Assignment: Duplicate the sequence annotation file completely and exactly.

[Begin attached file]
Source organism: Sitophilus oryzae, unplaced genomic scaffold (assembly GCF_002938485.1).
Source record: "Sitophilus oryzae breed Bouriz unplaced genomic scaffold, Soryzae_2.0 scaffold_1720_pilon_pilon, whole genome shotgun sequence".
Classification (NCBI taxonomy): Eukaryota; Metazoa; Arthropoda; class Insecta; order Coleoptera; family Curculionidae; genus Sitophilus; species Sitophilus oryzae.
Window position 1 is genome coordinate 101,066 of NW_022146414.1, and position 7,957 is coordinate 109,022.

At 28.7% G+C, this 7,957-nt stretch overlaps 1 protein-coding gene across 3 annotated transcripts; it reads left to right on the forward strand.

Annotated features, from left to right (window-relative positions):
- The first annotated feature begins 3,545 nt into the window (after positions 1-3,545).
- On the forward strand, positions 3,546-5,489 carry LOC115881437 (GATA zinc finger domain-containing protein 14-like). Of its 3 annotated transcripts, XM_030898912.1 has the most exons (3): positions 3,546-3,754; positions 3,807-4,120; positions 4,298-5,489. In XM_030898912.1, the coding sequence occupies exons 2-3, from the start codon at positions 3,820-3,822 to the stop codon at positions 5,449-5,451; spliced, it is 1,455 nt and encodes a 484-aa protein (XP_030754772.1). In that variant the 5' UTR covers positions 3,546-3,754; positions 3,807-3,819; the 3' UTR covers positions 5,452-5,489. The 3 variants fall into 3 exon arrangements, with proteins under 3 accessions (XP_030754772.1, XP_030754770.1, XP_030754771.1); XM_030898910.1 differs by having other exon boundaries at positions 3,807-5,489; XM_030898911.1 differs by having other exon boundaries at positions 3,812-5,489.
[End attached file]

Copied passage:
Source organism: Sitophilus oryzae, unplaced genomic scaffold (assembly GCF_002938485.1).
Source record: "Sitophilus oryzae breed Bouriz unplaced genomic scaffold, Soryzae_2.0 scaffold_1720_pilon_pilon, whole genome shotgun sequence".
Classification (NCBI taxonomy): Eukaryota; Metazoa; Arthropoda; class Insecta; order Coleoptera; family Curculionidae; genus Sitophilus; species Sitophilus oryzae.
Window position 1 is genome coordinate 101,066 of NW_022146414.1, and position 7,957 is coordinate 109,022.

At 28.7% G+C, this 7,957-nt stretch overlaps 1 protein-coding gene across 3 annotated transcripts; it reads left to right on the forward strand.

Annotated features, from left to right (window-relative positions):
- The first annotated feature begins 3,545 nt into the window (after positions 1-3,545).
- On the forward strand, positions 3,546-5,489 carry LOC115881437 (GATA zinc finger domain-containing protein 14-like). Of its 3 annotated transcripts, XM_030898912.1 has the most exons (3): positions 3,546-3,754; positions 3,807-4,120; positions 4,298-5,489. In XM_030898912.1, the coding sequence occupies exons 2-3, from the start codon at positions 3,820-3,822 to the stop codon at positions 5,449-5,451; spliced, it is 1,455 nt and encodes a 484-aa protein (XP_030754772.1). In that variant the 5' UTR covers positions 3,546-3,754; positions 3,807-3,819; the 3' UTR covers positions 5,452-5,489. The 3 variants fall into 3 exon arrangements, with proteins under 3 accessions (XP_030754772.1, XP_030754770.1, XP_030754771.1); XM_030898910.1 differs by having other exon boundaries at positions 3,807-5,489; XM_030898911.1 differs by having other exon boundaries at positions 3,812-5,489.